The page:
Today's only new item is Tony Parker, a basketball player who is in the spotlight apparently because he was caught sending sexually explicit text messages ("sexting") to the wife of another player (someone by the name of Erin Barry, apparently).  This seems to have come out in the context of his divorce, which is, of course, totally unsurprising.

I'm sure this sort of thing goes on all the time, and this is only making the news now because it involves both a basketball player (Parker) of some repute and also a television celebrity: his soon-to-be ex-wife is Eva Longoria, who is apparently somehow involved in Desparate Housewives, which I understand is a TV show of some fame.  Ok, whatever: two people who are famous for things I don't generally pay attention to.

Oh well, I suppose the masses need their opiates.

Friday, November 05, 2010

Andy Irons, Demi Lovato, and legal pot: Hot topics for November 5, 2010

The big item for today appears to be Andy Irons, a pro surfer who died of unknown causes, but possibly dengue fever, on November 2.  Dengue fever, now that's a disease you don't hear about much, although it's actually relatively common in less-developed parts of the world.  I suppose it's not entirely unreasonable that a surfer might catch it.

The other up-and-coming item has to do with a Disney exploitee by the name of Demi Lovato, who apparently beat up another performer recently.  If there's anything that I pay less attention to than celebrity gossip, it's celebrity gossip involving those insipidly disgusting child "performers" being exploited by America's most odious cultural hegemon.  Perhaps we could arrange for them to all catch dengue fever.  Or, better yet, for their corporate managers to do so.

Searches for election results are, unsurprisingly, rising, with an apparent special focus on those in California and especially Proposition 19, the California ballot initiative to legalize pot there, which failed, gaining only 44% of the vote.  I guess the rest of their supporters were too stoned to figure out how to find the polling place.  In any case, even if it the proposition had passed there would still have been the federal prohibition on marijuana to overcome.  Still going to be a while before you can toke up anywhere you want. 

Football player Randy Moss, who I mentioned yesterday, is holding at number 5; I haven't looked to see if there's anything new about him, as I really don't care.  The upcoming change back to standard time this weekend fills out the remainder of the top ten for today.  Don't forget to change the batteries in your smoke detector.

Thursday, November 04, 2010

Capri Anderson, Randy Moss, and Jon Stewart: Hot topics for November 4, 2010

Apparently the hot story from the past few days has something to do with actor Charlie Sheen, a porn actress called Capri Anderson, and a trashed hotel room.  I can't be bothered to make sense out of the social gossip reporting, so if you really care Google's over that way.

Normally I care about as much about sports as I do about celebrity gossip (which is why I am mainly happy that the World Series is over, and so I won't be hearing much about it even if it is still trending up at the moment).  However, I must admit that I am slightly amused by the situation surrounding Randy Moss' low opinion of Tinucci's Restaurant, which apparently provides catering services to the team Moss used to play for before recently being traded.  In response to his verbal tirade about the quality of their food, the restaurant is offering a free lunch to the first 50 people who show up and agree to trade in their Randy Moss fanwear.  Still, I'd be far more interested in Maurice Moss than in Randy Moss any day.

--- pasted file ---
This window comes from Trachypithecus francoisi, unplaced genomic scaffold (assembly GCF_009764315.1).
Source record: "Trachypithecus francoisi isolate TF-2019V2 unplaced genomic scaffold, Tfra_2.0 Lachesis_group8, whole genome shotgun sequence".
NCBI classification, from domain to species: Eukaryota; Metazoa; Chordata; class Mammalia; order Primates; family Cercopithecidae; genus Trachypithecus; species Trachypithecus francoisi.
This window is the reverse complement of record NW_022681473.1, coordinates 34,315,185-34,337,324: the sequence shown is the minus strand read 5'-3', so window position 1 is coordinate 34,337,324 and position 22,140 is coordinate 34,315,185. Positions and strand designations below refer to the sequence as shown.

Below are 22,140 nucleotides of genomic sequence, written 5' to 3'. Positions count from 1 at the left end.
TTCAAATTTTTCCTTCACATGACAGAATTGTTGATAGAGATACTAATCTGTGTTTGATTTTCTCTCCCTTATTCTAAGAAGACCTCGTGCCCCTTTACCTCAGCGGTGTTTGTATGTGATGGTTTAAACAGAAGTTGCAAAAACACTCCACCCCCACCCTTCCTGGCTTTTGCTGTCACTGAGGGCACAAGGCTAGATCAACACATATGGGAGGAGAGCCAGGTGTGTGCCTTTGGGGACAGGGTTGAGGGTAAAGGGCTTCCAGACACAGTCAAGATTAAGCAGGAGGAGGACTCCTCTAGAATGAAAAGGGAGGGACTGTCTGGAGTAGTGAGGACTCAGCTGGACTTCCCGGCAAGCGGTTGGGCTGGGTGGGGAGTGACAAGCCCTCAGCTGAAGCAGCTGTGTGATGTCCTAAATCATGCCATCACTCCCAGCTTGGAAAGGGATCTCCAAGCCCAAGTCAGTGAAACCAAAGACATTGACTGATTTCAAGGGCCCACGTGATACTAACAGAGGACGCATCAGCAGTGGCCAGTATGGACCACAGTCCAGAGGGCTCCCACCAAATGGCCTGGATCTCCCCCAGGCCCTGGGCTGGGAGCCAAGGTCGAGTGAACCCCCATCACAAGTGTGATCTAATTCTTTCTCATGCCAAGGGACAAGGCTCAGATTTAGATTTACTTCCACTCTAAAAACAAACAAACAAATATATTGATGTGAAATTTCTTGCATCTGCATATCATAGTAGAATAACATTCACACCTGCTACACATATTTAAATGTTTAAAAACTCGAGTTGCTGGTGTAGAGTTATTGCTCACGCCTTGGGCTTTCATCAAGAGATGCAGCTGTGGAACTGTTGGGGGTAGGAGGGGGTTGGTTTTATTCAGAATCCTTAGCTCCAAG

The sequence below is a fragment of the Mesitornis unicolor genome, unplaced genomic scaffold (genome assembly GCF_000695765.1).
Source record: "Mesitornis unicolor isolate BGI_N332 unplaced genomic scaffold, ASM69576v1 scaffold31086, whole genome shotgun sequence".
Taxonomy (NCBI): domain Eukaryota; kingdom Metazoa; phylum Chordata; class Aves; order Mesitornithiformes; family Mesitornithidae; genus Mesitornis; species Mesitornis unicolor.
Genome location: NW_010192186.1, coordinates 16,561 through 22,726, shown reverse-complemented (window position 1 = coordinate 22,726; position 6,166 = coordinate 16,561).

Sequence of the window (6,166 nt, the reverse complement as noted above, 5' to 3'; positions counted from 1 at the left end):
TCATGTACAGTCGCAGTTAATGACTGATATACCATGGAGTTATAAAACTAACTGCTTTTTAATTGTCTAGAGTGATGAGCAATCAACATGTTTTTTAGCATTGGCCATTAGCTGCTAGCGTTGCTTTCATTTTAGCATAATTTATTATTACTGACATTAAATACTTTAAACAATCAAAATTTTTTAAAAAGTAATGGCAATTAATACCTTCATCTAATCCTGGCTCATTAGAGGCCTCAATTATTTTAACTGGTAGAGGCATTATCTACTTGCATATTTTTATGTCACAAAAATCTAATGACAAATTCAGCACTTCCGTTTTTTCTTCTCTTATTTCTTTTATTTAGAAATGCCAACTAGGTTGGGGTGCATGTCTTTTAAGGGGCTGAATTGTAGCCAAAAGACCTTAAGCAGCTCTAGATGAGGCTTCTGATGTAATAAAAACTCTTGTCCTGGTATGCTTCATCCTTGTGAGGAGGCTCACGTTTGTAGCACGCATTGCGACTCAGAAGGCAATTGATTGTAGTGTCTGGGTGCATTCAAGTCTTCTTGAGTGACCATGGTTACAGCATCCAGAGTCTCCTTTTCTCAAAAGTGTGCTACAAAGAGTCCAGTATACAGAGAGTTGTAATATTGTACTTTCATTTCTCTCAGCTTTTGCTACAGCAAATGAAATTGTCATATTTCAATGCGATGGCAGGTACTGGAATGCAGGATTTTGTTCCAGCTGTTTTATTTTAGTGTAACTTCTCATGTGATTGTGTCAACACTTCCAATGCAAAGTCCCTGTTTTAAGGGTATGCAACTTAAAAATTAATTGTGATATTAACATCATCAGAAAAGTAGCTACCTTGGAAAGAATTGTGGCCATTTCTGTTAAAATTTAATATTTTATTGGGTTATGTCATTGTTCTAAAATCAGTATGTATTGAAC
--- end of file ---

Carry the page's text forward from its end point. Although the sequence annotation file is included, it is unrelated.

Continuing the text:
Please note that daylight stupidity time (sorry, daylight savings time) ends this weekend.  Of course, having grown up in Indiana daylight savings time seems strange to me.  Plus, with the recent changes we're now on daylight saving time from early March until early October, or about two thirds of the year.  Frankly I don't see why we don't just leap forward next March and not bother leaping back ever again.  It's not like solar noon is anywhere near clock noon in most of the country anyway.  But then again, if we did this, how would we remember to check the batteries in our smoke detectors?

Jon Stewart continues to trend high, probably because of the combination of his recent interview with Barack Obama and the Rally to Restore Freedom (and/or Fear) that Comedy Central recently held in Washington.  Stewart has, perhaps improbably, emerged as one of the most prominent voices of this generation.  I haven't watched any of this week's shows yet—they're on the TiVo—so it's also quite likely that he's had some interesting, or at least amusing, comments on the election results as well.

Limewire continues to trend up even as it disintegrates under the force of the court's adverse ruling in its battle against the RIAA.  Hard to imagine what is left for them.  This was pretty much inevitable; what surprises me is how long it took and how long Limewire held out.

Searches for "Black Friday", the traditional name for the Friday-after-Thanksgiving shopaganza, are starting to trend up, presumably as people start to plan for their annual shopping fix.  There's even an "official" Black Friday 2010 website.  Just the other day I heard a radio commentator (WBBM in Chicago) suggest that Black Friday is starting early this year, with pre-Christmas sales starting even before Halloween. 

The tenth rising search at the moment is for "Black Ops", which seems strange at first until one realizes it's for the next installment of the Call of Duty franchise, due out in about a week.  I don't personally care for first-person (or third-person) shooters, so I won't comment further.